In the television ad, she tells viewers, "Our political and religious leaders tell LGBT youth that they have no future.... They can't serve our country openly." She added that the government "treats the LGBT community like second class citizens."

It was a striking move, given that her husband is leading the charge to ensure gay servicemen and women "can't serve our country openly" and that the LGBT community is treated "like second class citizens."

But in an even more striking move, Cindy McCain is now saying she no longer believes what she said in the commercial.

Cindy McCain announced that she is against the repeal of "Don't ask, don't tell" one day after she appeared in a video where she lends her support to end the ban on gays openly serving in the military. [...]

"I fully support the NOH8 campaign and all it stands for and am proud to be a part of it. But I stand by my husband's stance on DADT," she tweeted.

Look, I really don't care what the spouses or children of policymakers have to say about current events. Cindy McCain's views on discrimination, or any other issue, are her business.

Until, that is, she decides she wants to play a more active, high-profile role in the larger public debate. In this case, on Thursday, Cindy McCain wanted to use her role as public figure to tell Americans how wrong it is that gay servicemen and women "can't serve our country openly" and that the LGBT community is treated "like second class citizens." And on Friday, Cindy McCain wanted to use her role as public figure to tell Americans that gay servicemen and women shouldn't "serve our country openly" and that the LGBT community deserves to be treated "like second class citizens."

I'm not sure which is more troubling -- the fact that Cindy McCain is willing to publicly contradict herself so blatantly, or that her embarrassed husband probably pressured her to say something that's at odds with her own beliefs.

Steve Benen 8:00 AM Permalink | Trackbacks | Comments (31)

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November 13, 2010

WHEN THE 'WATER'S EDGE' STANDARD DISAPPEARS.... If our political system made more sense, this would be an astounding scandal that would dominate the discourse.

Rep. Eric Cantor (R-Va.) told Israeli Prime Minister Benjamin Netanyahu on Wednesday during a meeting in New York that the new GOP majority in the House will "serve as a check" on the Obama administration, a statement unusual for its blunt disagreement with U.S. policy delivered directly to a foreign leader.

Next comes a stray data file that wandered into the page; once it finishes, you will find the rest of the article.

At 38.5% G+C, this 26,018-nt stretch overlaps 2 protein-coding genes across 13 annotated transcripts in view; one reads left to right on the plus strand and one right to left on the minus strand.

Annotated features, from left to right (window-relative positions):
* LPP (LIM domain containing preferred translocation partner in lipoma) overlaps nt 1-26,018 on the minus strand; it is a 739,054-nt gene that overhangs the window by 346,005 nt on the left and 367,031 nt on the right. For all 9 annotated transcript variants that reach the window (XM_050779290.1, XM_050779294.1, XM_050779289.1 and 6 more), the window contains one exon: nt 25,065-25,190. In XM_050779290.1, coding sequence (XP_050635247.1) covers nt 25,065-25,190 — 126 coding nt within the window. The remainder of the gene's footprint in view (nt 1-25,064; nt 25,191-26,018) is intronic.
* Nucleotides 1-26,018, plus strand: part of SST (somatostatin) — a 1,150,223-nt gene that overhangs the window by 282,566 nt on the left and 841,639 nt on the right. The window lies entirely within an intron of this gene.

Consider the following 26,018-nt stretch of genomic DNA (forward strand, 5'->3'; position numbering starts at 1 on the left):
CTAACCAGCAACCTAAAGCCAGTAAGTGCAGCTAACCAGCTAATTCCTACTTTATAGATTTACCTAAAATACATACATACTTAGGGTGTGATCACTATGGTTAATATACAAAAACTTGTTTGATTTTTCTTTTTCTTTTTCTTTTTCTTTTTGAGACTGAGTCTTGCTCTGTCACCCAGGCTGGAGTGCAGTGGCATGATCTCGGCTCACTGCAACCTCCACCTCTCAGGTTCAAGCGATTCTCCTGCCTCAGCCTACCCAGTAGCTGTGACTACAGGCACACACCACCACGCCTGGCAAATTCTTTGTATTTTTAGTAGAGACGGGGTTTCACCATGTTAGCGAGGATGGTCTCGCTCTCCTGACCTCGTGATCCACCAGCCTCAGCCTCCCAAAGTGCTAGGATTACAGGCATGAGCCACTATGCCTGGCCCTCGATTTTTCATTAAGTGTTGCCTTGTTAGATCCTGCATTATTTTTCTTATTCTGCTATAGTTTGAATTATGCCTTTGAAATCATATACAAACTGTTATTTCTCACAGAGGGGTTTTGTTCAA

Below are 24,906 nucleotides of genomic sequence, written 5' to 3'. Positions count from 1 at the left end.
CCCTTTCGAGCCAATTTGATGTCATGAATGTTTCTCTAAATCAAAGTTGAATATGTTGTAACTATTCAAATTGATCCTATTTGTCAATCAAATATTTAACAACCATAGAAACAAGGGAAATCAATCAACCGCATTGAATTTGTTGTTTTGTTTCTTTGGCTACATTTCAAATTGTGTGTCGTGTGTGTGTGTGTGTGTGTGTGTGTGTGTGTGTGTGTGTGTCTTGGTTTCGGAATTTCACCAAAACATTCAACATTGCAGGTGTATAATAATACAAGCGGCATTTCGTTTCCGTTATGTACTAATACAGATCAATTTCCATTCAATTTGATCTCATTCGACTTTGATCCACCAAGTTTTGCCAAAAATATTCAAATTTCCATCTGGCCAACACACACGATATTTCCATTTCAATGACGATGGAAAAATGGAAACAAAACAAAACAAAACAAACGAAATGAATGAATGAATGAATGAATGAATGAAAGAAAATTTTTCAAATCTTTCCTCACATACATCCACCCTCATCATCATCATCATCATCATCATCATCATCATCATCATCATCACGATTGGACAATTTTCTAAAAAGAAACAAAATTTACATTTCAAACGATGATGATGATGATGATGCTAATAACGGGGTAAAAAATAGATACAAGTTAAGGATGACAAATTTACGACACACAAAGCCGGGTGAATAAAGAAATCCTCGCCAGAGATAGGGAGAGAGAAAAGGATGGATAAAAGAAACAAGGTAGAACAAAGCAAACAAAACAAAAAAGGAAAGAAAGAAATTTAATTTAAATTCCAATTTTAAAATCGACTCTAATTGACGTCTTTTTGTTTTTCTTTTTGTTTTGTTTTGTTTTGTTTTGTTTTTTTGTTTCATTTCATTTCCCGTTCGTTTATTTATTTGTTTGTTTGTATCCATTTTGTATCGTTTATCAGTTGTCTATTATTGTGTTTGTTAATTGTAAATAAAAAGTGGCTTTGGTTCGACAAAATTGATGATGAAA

"Eric stressed that the new Republican majority will serve as a check on the Administration and what has been, up until this point, one party rule in Washington," read a statement from Cantor's office on the one-on-one meeting. "He made clear that the Republican majority understands the special relationship between Israel and the United States, and that the security of each nation is reliant upon the other."

This just isn't normal. Laura Rozen called the meeting itself "unusual, if not unheard of." But it's what Cantor said that's astounding.

We're talking about a powerful member of Congress engaged in foreign policy, vowing to a foreign government to oppose the administration's policies regarding that government. Ron Kampeas from the Jewish Telegraphic Agency news agency said he can't remember any U.S. official ever doing this. "[T]o have-a-face to face and say, in general, we will take your side against the White House -- that sounds to me extraordinary," Kampeas said this week.

It is that and more. Cantor not only met in private with a foreign leader to undercut the foreign policy of the elected American president, he proceeded to brag about it.

Also keep in mind, a few years ago, Speaker Nancy Pelosi traveled to Syria and met with Bashar al-Assad. At the time, none other than Eric Cantor personally accused Pelosi of possibly violating the Logan Act, "which makes it a felony for any American 'without authority of the United States' to communicate with a foreign government to influence that government's behavior on any disputes with the United States."

As Adam Serwer noted yesterday, "Based on Cantor's own standard, he's just committed a felony."

In 2007, John Bolton, the former U.S. ambassador to the United Nations, insisted, "I would simply hope that people would understand that, under the Constitution, the president conducts foreign policy, not the speaker of the House."

OK, but can we apply that same standard to the House Minority Whip?

Remember, Republican standards in this area seem to vary widely based on the president's party.

This is going back a bit, but Glenn Greenwald had an item last year that seems especially relevant now.

Here's what happened in 2006 when Al Gore gave a speech at a conference in Saudi Arabia in which he criticized Bush policies towards the Muslim world -- as summarized by The New York Times' Chris Sullentrop:

"As House Democrats David Bonior and Jim McDermott may recall from their trip to Baghdad on the eve of the Iraq war, nothing sets conservative opinionmongers on edge like a speech made by a Democrat on foreign soil. Al Gore traveled to Saudi Arabia last week, and in a speech there on Sunday he criticized 'abuses' committed by the U.S. government against Arabs after the attacks of Sept. 11, 2001. A burst of flabbergasted conservative blogging followed the Associated Press dispatch about the speech, with the most clever remark coming from Mark Steyn, who called the former vice president 'Sheikh al-Gore.' The editorial page of Investor's Business Daily accused Gore of 'supreme disloyalty to his country'. . . ."